Evening, Storm Clearing Off

Evening, Storm Clearing Off by John Linnell, 1792-1882. Oil on paper; 15 x 22 1/2 inches. Provenance: The artist; Mr Charles Hall, of Southampton, (see sketchbook inscription); from 1827; Mr Gibbons, 1846 (see inscription); Gibbons's Sale, Christie's, lot 38, 26 May, 1894, sold for 178/10/0.

Commentary by Christopher Newall

The picture Evening, Storm Clearing Off is referred to twice in Linnell's journals (now in the possession of a descendant of the artist), on 1 May 1818, presumably when it was begun; and on March 1819, when Linnell was still working on it.

A drawn replica of Evening, Storm Clearing Off appears on p. 27 under the year 1819 of Linnell's sketchbook entitled 'Landscapes & Other Pictures -- not Portraits -- Painted by John Linnell Sen. from 1807. The first exhibited. - ' Evening, Storm Clearing Off is inscribed in the sketchbook: 'To Mr Hall of Southampton in Exchange for the Picture of Itchen Ferry' painted for him,', and '(In 1846 in the possession of Mr Gibbon).

A letter from Charles Hall, dated 17 May 1827, proposes the exchange of Itchen Ferry for Evening, Storm Clearing Off (Martyn Gregory Gallery, London) The text of the letter is as follows:

Charles Hall of Southampton, to John Linnell

Dear Sir

Elm Field Lodge
l7th May 1827

I have lately made acquisition of one or two New Pictures by Rubens & Vandyke & have just made an alteration in the hanging of all the Pictures and Drawings in my Room. I have a vacant space for a moderate sized & rather square frame. I remember a twylight effect of yours done some years since which I think would suit my purpose. The Picture I mean hangs in your Drawing Room on the left hand immediately on entering the Door & "the subject of it is very simple -- a boy standing near some water in the front & poking with a stick & very dark cloud at top." You have several times wished me to lend you the Picture you last painted for me of Itchen Ferry. Now having made a centre of your former long Picture I cannot hang the Itchen Ferry satisfactorily, and I would propose to make an exchange of it for the small twylight above named. I should wish to receive your Picture with the frame'in which it now is (& if I mistake not is a tolerably handsome carved one) & I shall send the other in its frame also as an equivalent. To describe this I can only say that I had it made here-partly carved & that it cost f4-4. However you are acquainted with the one you procured for me for the other picture intended as its companion & if you should prefer it I could easily substitute the one for the other.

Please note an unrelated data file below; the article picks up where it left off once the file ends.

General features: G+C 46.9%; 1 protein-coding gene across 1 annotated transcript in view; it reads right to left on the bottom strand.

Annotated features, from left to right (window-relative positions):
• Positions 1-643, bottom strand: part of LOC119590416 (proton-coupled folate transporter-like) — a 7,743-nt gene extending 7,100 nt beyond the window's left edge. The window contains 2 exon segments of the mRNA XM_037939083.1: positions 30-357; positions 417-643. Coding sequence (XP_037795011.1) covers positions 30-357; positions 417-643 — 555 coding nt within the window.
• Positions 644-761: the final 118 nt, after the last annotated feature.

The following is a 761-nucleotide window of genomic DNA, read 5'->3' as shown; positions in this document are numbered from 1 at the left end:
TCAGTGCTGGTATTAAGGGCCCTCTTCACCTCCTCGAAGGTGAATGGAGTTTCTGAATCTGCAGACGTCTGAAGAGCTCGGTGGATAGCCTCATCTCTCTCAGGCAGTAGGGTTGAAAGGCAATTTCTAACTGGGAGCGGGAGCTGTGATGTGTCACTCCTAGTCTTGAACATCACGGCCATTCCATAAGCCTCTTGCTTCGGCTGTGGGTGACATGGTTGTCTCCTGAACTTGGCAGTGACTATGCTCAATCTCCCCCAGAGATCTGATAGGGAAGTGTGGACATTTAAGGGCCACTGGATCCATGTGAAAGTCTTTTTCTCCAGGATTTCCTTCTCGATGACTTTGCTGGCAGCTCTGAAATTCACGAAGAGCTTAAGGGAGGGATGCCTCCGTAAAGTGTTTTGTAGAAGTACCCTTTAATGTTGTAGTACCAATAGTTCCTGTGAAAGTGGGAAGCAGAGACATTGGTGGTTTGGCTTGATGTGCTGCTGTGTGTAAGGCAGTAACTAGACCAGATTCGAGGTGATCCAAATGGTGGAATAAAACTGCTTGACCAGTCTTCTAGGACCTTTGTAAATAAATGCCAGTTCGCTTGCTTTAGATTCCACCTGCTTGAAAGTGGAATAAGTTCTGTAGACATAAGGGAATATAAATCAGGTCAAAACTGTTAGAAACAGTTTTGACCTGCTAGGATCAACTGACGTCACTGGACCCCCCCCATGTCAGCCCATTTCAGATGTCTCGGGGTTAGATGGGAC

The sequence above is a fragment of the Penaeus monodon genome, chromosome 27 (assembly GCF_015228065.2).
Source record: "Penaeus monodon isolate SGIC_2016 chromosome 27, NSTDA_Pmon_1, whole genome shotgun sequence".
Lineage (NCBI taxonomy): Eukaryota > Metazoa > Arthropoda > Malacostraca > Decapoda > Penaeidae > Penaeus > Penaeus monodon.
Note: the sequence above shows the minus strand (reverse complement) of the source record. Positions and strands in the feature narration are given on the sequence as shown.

I conclude that you can have no hesitation in acceding to my proposal & I therefore wish that you will directly send off the Twylight Picture in the case which you have by you (it having been returned) that brought the first Picture in its carved frame from you to Southampton & by this arrangement I can then immediately return the other in the same which will be a saving of unnecessary Expense and loss of time.

It had better come by Collyn's Coach from the Belle Sauvage Ludgate Hill which is not only more expeditious but even less expensive than the Waggon.

I expect to hear from you without delay.

Dr. Sir
Your's truly
Chas Hall

J. Linnel Esq.re

In this relatively early landscape by Linnell the balanced proportions of the landscape contrast with the spectacular and beautifully painted lights in the sky to create a fusion of classical and romantic landscape elements.

The picture was catalogued by Christie's in 1894 as: "Sunset, cloudy sky, view over a heath, with a pond and figures in the foreground; a clump of trees in the middle distance; windmill seen on' the horizon -- said by Linnell to be a view over what is now Regent's Park."

Note: The text of Charles Hall's letter has been most kindly provided tp Mr. Newall by Mrs. Joan Linnell Burton.


Newall, Christopher. A Celebration of British and European Painting of the 19th and 20th Centuries. London: Peter Nahum, nd.

Story, Alfred T. The Life of John Linnell. London, 1892.

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Last modified 1 August 2001